Cornell Tech student startup companies are well underway. Teams are nailing down their product ideas and beginning development. To kick off the semester, Startup Studio Head David Tisch gave students feedback to help them transform their ideas into companies.

It’s all about the team

Tisch said the most important element to success is the team. Surround yourself with people you work well with and who share your vision for the company. “The thing that every single investor, that every single acquirer looks at, is the team,” Tisch said, “Spend these 3 ½ months figuring out how you as a leader can build a team around you that moves in one direction.”

Never be married to your idea

Tisch emphasized the importance of the team over the idea. The idea, he noted, is the easiest thing to change. Investors don’t care about your idea as much as you think. According to Tisch, investors care about:

1) Team
2) Market
3) Product
4) Idea

Practice your pitch

The first Startup Studio kicked off with short company overviews from all teams. Tisch interjected with tips to help teams improve their pitches, emphasizing the importance of thinking about exactly what you should say to really communicate your company’s vision. The pitch, Tisch noted, needs to bridge the problem with the solution. A pitch can and should be worded in a way that elicits the same questions each time. Not questions of confusion, but questions of interest.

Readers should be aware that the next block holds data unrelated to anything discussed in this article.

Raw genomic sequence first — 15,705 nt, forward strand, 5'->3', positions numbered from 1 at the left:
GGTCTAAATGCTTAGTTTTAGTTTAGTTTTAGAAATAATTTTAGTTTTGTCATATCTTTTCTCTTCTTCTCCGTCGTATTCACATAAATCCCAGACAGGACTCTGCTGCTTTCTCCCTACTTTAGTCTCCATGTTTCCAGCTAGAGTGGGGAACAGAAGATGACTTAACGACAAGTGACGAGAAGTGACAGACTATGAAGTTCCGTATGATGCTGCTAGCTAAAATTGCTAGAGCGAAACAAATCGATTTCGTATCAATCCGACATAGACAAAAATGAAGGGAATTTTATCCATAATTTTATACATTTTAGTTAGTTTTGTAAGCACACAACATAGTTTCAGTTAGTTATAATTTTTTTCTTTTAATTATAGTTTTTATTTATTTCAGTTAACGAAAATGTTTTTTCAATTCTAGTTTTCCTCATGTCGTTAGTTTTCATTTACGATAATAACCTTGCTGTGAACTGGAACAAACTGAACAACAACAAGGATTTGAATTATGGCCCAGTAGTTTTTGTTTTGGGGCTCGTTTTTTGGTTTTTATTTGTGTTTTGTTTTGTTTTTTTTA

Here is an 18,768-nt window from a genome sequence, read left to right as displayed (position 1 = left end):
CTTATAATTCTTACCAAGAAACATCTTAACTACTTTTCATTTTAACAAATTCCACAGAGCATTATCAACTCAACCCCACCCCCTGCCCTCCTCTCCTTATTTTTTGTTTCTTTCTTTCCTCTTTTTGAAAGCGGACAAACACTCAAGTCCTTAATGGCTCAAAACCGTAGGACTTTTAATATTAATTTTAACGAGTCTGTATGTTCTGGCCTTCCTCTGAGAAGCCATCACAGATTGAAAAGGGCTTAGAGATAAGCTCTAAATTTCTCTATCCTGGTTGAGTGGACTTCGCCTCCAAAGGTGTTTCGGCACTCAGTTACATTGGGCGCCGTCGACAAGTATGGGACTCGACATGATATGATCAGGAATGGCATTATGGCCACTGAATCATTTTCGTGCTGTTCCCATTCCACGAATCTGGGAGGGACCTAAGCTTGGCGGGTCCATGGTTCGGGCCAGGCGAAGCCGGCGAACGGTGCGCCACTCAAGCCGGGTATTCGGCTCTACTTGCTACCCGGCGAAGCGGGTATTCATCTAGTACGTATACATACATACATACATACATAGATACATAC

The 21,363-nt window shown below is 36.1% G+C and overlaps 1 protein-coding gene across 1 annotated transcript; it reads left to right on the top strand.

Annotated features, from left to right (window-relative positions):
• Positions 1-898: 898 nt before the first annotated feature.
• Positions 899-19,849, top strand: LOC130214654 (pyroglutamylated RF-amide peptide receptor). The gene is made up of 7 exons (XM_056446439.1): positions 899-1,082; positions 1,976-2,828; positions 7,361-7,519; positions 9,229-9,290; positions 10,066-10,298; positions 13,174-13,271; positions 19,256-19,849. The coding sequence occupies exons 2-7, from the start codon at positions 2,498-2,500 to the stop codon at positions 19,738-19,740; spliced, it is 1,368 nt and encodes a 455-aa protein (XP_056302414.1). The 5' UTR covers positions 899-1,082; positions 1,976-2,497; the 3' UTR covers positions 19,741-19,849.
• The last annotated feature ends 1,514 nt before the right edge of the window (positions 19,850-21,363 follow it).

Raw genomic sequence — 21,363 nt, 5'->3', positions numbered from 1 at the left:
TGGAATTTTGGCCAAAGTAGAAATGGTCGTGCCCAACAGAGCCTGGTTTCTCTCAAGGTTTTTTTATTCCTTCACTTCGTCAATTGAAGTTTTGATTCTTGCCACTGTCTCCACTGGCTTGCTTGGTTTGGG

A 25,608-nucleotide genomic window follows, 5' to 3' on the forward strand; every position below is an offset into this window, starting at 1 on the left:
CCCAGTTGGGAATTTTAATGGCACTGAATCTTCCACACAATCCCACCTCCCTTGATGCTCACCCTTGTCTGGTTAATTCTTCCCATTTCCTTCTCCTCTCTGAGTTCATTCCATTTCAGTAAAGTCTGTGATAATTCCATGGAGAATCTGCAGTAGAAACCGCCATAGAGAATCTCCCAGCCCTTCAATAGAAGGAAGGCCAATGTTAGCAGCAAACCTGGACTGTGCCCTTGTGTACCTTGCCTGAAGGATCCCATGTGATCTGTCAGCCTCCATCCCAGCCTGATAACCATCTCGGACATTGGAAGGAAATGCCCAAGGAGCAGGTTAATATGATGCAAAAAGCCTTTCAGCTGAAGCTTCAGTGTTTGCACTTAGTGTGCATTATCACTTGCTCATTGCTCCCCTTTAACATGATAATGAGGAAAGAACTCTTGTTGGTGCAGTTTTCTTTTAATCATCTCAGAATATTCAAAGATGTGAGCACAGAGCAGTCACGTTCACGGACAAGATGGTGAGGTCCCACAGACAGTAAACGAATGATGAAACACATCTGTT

One requirement of the Startup Studio class is a deck, or presentation, that will sell the company to whomever it is sent to without the team saying a word. Tisch referred to the deck as a “living document” that will evolve and improve long past the due date. He encouraged teams to tailor their pitches to the audience, a skill they will have the opportunity to practice this semester.

Figure out who you want to be

Tisch hopes students use the startup studio to figure out who they are and who they want to be. “That’s the fundamental thing that you should never let go of: this is yours,” Tisch said. “Stylistically, don’t follow somebody else’s rules.”

One key feature of the Startup Studio is the relatively risk free environment. Students have the unique opportunity to work on a company for months, without the pressures of the real world.

“If I were sitting in your shoes, what I would take from this class is not just the opportunity to try out a company, but an opportunity to test yourself to see who you are and what you’re made of in terms of building energy around your project,” Tisch said. He added, “Don’t compromise what you want to be, or who you are as a person. Instead try to figure out how to take those values—the values you’ve accumulated throughout your lives—and inject them into your company.”